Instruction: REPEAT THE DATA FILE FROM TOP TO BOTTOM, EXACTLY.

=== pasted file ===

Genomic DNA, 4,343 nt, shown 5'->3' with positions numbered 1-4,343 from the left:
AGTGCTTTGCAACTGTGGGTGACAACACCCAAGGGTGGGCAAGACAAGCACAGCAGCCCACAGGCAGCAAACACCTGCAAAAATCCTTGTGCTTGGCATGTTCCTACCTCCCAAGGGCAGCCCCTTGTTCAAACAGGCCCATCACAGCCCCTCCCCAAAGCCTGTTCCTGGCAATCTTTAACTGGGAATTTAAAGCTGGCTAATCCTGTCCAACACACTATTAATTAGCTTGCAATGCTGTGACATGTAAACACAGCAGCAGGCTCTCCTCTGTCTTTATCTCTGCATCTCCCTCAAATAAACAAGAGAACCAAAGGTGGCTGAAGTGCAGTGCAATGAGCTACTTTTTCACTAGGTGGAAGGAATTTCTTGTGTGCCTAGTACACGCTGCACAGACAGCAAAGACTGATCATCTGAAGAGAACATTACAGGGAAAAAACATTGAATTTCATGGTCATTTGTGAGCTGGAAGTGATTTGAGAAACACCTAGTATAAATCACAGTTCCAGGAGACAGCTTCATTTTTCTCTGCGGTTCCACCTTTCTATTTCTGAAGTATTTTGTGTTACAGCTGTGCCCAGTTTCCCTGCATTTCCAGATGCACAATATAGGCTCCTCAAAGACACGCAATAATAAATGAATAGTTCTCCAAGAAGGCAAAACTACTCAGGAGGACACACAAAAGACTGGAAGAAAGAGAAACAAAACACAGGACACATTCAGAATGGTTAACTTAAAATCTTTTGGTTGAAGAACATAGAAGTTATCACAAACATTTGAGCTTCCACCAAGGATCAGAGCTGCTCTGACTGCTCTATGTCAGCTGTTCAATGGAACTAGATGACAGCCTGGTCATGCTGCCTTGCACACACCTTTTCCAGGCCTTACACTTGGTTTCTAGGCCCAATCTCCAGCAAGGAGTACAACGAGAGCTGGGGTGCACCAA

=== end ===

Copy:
Genomic DNA, 4,343 nt, shown 5'->3' with positions numbered 1-4,343 from the left:
AGTGCTTTGCAACTGTGGGTGACAACACCCAAGGGTGGGCAAGACAAGCACAGCAGCCCACAGGCAGCAAACACCTGCAAAAATCCTTGTGCTTGGCATGTTCCTACCTCCCAAGGGCAGCCCCTTGTTCAAACAGGCCCATCACAGCCCCTCCCCAAAGCCTGTTCCTGGCAATCTTTAACTGGGAATTTAAAGCTGGCTAATCCTGTCCAACACACTATTAATTAGCTTGCAATGCTGTGACATGTAAACACAGCAGCAGGCTCTCCTCTGTCTTTATCTCTGCATCTCCCTCAAATAAACAAGAGAACCAAAGGTGGCTGAAGTGCAGTGCAATGAGCTACTTTTTCACTAGGTGGAAGGAATTTCTTGTGTGCCTAGTACACGCTGCACAGACAGCAAAGACTGATCATCTGAAGAGAACATTACAGGGAAAAAACATTGAATTTCATGGTCATTTGTGAGCTGGAAGTGATTTGAGAAACACCTAGTATAAATCACAGTTCCAGGAGACAGCTTCATTTTTCTCTGCGGTTCCACCTTTCTATTTCTGAAGTATTTTGTGTTACAGCTGTGCCCAGTTTCCCTGCATTTCCAGATGCACAATATAGGCTCCTCAAAGACACGCAATAATAAATGAATAGTTCTCCAAGAAGGCAAAACTACTCAGGAGGACACACAAAAGACTGGAAGAAAGAGAAACAAAACACAGGACACATTCAGAATGGTTAACTTAAAATCTTTTGGTTGAAGAACATAGAAGTTATCACAAACATTTGAGCTTCCACCAAGGATCAGAGCTGCTCTGACTGCTCTATGTCAGCTGTTCAATGGAACTAGATGACAGCCTGGTCATGCTGCCTTGCACACACCTTTTCCAGGCCTTACACTTGGTTTCTAGGCCCAATCTCCAGCAAGGAGTACAACGAGAGCTGGGGTGCACCAA